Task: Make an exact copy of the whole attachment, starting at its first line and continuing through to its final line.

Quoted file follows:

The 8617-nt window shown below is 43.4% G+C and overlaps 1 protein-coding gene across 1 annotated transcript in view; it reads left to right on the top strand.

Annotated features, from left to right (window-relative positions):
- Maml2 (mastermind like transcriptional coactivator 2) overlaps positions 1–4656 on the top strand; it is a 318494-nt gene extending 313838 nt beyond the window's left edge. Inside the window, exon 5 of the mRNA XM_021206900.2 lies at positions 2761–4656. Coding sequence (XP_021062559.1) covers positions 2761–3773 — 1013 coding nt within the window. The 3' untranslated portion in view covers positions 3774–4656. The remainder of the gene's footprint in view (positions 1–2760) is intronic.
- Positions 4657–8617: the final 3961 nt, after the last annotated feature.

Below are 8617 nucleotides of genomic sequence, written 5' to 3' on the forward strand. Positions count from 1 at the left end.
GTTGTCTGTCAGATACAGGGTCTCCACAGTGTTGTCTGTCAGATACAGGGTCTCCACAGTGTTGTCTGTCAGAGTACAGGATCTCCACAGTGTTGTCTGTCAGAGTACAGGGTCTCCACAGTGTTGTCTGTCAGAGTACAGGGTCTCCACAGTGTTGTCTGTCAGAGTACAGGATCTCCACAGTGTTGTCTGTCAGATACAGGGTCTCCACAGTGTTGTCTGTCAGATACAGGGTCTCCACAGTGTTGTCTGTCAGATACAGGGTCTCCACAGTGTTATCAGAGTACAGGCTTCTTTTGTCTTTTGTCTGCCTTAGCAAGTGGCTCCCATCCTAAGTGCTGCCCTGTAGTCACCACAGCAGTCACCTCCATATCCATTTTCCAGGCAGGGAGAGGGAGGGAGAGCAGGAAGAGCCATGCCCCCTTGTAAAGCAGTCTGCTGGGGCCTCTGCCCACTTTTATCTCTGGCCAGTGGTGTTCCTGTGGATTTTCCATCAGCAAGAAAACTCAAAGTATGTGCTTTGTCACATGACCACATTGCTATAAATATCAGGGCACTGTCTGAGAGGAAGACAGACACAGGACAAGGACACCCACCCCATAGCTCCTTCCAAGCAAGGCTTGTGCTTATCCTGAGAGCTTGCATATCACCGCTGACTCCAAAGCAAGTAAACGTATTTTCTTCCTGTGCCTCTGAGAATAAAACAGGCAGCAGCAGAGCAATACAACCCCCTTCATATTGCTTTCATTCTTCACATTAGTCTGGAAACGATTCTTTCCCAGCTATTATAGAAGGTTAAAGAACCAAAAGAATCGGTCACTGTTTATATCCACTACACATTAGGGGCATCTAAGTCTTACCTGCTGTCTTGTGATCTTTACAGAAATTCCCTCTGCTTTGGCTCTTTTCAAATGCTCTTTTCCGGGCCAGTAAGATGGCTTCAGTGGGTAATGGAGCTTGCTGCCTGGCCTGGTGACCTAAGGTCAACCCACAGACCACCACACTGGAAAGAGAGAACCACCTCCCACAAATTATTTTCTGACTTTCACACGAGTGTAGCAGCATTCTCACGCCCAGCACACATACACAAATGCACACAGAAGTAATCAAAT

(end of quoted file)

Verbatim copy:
The 8617-nt window shown below is 43.4% G+C and overlaps 1 protein-coding gene across 1 annotated transcript in view; it reads left to right on the top strand.

Annotated features, from left to right (window-relative positions):
- Maml2 (mastermind like transcriptional coactivator 2) overlaps positions 1–4656 on the top strand; it is a 318494-nt gene extending 313838 nt beyond the window's left edge. Inside the window, exon 5 of the mRNA XM_021206900.2 lies at positions 2761–4656. Coding sequence (XP_021062559.1) covers positions 2761–3773 — 1013 coding nt within the window. The 3' untranslated portion in view covers positions 3774–4656. The remainder of the gene's footprint in view (positions 1–2760) is intronic.
- Positions 4657–8617: the final 3961 nt, after the last annotated feature.

Below are 8617 nucleotides of genomic sequence, written 5' to 3' on the forward strand. Positions count from 1 at the left end.
GTTGTCTGTCAGATACAGGGTCTCCACAGTGTTGTCTGTCAGATACAGGGTCTCCACAGTGTTGTCTGTCAGAGTACAGGATCTCCACAGTGTTGTCTGTCAGAGTACAGGGTCTCCACAGTGTTGTCTGTCAGAGTACAGGGTCTCCACAGTGTTGTCTGTCAGAGTACAGGATCTCCACAGTGTTGTCTGTCAGATACAGGGTCTCCACAGTGTTGTCTGTCAGATACAGGGTCTCCACAGTGTTGTCTGTCAGATACAGGGTCTCCACAGTGTTATCAGAGTACAGGCTTCTTTTGTCTTTTGTCTGCCTTAGCAAGTGGCTCCCATCCTAAGTGCTGCCCTGTAGTCACCACAGCAGTCACCTCCATATCCATTTTCCAGGCAGGGAGAGGGAGGGAGAGCAGGAAGAGCCATGCCCCCTTGTAAAGCAGTCTGCTGGGGCCTCTGCCCACTTTTATCTCTGGCCAGTGGTGTTCCTGTGGATTTTCCATCAGCAAGAAAACTCAAAGTATGTGCTTTGTCACATGACCACATTGCTATAAATATCAGGGCACTGTCTGAGAGGAAGACAGACACAGGACAAGGACACCCACCCCATAGCTCCTTCCAAGCAAGGCTTGTGCTTATCCTGAGAGCTTGCATATCACCGCTGACTCCAAAGCAAGTAAACGTATTTTCTTCCTGTGCCTCTGAGAATAAAACAGGCAGCAGCAGAGCAATACAACCCCCTTCATATTGCTTTCATTCTTCACATTAGTCTGGAAACGATTCTTTCCCAGCTATTATAGAAGGTTAAAGAACCAAAAGAATCGGTCACTGTTTATATCCACTACACATTAGGGGCATCTAAGTCTTACCTGCTGTCTTGTGATCTTTACAGAAATTCCCTCTGCTTTGGCTCTTTTCAAATGCTCTTTTCCGGGCCAGTAAGATGGCTTCAGTGGGTAATGGAGCTTGCTGCCTGGCCTGGTGACCTAAGGTCAACCCACAGACCACCACACTGGAAAGAGAGAACCACCTCCCACAAATTATTTTCTGACTTTCACACGAGTGTAGCAGCATTCTCACGCCCAGCACACATACACAAATGCACACAGAAGTAATCAAAT